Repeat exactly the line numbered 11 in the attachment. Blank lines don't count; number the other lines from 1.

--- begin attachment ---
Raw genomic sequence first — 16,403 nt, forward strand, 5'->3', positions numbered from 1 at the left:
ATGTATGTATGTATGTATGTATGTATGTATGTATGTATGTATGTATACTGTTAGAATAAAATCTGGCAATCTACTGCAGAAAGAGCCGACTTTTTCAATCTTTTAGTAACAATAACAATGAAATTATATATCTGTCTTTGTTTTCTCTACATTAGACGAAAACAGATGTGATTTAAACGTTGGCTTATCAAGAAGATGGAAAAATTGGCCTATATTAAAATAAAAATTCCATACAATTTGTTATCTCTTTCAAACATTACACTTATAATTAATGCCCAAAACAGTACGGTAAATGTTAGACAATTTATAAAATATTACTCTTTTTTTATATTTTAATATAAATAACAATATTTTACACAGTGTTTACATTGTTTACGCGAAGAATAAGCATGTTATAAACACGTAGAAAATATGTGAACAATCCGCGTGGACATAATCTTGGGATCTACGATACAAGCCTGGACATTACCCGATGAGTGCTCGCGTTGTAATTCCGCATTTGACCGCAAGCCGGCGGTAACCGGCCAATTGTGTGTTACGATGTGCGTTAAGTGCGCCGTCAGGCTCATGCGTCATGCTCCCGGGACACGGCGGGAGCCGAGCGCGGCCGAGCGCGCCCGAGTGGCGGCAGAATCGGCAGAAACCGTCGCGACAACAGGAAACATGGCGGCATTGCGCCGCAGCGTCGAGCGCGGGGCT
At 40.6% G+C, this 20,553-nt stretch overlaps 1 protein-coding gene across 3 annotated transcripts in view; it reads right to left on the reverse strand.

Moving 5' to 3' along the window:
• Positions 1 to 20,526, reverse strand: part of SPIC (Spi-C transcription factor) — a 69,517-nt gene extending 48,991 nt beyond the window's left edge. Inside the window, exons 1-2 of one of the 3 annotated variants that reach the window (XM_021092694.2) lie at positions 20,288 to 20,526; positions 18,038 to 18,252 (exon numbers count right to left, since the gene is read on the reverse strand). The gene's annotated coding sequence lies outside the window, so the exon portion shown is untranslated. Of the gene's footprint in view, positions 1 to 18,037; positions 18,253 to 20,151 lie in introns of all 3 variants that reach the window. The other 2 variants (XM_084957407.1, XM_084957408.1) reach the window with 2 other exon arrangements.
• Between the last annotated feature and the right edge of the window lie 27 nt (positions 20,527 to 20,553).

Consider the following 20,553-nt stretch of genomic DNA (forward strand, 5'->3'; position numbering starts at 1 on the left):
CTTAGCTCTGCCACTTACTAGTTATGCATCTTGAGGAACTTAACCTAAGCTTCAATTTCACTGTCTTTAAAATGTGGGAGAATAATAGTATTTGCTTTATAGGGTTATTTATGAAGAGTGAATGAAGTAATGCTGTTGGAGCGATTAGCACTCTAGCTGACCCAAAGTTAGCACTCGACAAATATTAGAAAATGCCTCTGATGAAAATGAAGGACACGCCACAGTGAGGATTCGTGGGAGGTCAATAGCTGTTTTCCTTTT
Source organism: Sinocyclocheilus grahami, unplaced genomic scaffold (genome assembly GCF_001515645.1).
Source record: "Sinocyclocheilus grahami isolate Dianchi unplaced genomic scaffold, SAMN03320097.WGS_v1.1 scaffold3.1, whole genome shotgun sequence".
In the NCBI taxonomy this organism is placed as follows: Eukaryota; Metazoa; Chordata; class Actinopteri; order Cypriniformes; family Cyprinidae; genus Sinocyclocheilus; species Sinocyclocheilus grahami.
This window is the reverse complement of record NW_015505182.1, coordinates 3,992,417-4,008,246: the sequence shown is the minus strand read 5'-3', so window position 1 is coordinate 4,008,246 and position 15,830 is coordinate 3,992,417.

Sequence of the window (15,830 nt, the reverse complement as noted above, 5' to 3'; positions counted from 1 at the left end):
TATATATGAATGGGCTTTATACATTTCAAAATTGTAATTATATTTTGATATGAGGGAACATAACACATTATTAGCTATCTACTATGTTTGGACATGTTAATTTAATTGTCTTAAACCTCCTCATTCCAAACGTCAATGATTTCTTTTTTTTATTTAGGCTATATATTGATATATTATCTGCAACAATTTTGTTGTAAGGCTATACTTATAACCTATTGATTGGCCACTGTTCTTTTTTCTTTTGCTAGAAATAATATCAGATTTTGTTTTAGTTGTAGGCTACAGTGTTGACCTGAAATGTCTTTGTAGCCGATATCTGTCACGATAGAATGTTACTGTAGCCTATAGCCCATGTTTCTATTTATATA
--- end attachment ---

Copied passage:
In the NCBI taxonomy this organism is placed as follows: Eukaryota; Metazoa; Chordata; class Actinopteri; order Cypriniformes; family Cyprinidae; genus Sinocyclocheilus; species Sinocyclocheilus grahami.